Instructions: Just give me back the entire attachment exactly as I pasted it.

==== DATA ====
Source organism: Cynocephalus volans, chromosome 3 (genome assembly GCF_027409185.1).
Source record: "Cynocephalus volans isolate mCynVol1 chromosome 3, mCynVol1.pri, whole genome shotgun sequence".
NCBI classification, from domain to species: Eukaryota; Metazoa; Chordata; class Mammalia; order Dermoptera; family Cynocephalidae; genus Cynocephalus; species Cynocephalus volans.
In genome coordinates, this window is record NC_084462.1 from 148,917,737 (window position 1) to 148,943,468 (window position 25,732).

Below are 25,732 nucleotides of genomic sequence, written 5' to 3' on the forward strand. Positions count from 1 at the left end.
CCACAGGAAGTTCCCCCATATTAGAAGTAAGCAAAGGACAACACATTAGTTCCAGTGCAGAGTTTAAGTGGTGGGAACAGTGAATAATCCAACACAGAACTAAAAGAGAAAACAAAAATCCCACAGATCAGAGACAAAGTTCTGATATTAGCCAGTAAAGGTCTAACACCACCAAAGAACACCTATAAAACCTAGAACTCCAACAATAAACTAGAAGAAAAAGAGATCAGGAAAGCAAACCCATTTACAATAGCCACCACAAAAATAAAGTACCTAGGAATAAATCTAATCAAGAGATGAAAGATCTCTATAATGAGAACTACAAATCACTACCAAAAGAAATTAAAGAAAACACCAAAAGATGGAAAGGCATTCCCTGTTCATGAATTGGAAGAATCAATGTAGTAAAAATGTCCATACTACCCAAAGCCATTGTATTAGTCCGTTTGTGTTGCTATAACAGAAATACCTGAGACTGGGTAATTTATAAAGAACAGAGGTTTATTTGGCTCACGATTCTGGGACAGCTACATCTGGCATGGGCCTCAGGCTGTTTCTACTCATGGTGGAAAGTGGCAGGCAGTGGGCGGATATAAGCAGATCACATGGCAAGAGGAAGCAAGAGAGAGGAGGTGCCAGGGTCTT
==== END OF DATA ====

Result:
Source organism: Cynocephalus volans, chromosome 3 (genome assembly GCF_027409185.1).
Source record: "Cynocephalus volans isolate mCynVol1 chromosome 3, mCynVol1.pri, whole genome shotgun sequence".
NCBI classification, from domain to species: Eukaryota; Metazoa; Chordata; class Mammalia; order Dermoptera; family Cynocephalidae; genus Cynocephalus; species Cynocephalus volans.
In genome coordinates, this window is record NC_084462.1 from 148,917,737 (window position 1) to 148,943,468 (window position 25,732).

Below are 25,732 nucleotides of genomic sequence, written 5' to 3' on the forward strand. Positions count from 1 at the left end.
CCACAGGAAGTTCCCCCATATTAGAAGTAAGCAAAGGACAACACATTAGTTCCAGTGCAGAGTTTAAGTGGTGGGAACAGTGAATAATCCAACACAGAACTAAAAGAGAAAACAAAAATCCCACAGATCAGAGACAAAGTTCTGATATTAGCCAGTAAAGGTCTAACACCACCAAAGAACACCTATAAAACCTAGAACTCCAACAATAAACTAGAAGAAAAAGAGATCAGGAAAGCAAACCCATTTACAATAGCCACCACAAAAATAAAGTACCTAGGAATAAATCTAATCAAGAGATGAAAGATCTCTATAATGAGAACTACAAATCACTACCAAAAGAAATTAAAGAAAACACCAAAAGATGGAAAGGCATTCCCTGTTCATGAATTGGAAGAATCAATGTAGTAAAAATGTCCATACTACCCAAAGCCATTGTATTAGTCCGTTTGTGTTGCTATAACAGAAATACCTGAGACTGGGTAATTTATAAAGAACAGAGGTTTATTTGGCTCACGATTCTGGGACAGCTACATCTGGCATGGGCCTCAGGCTGTTTCTACTCATGGTGGAAAGTGGCAGGCAGTGGGCGGATATAAGCAGATCACATGGCAAGAGGAAGCAAGAGAGAGGAGGTGCCAGGGTCTT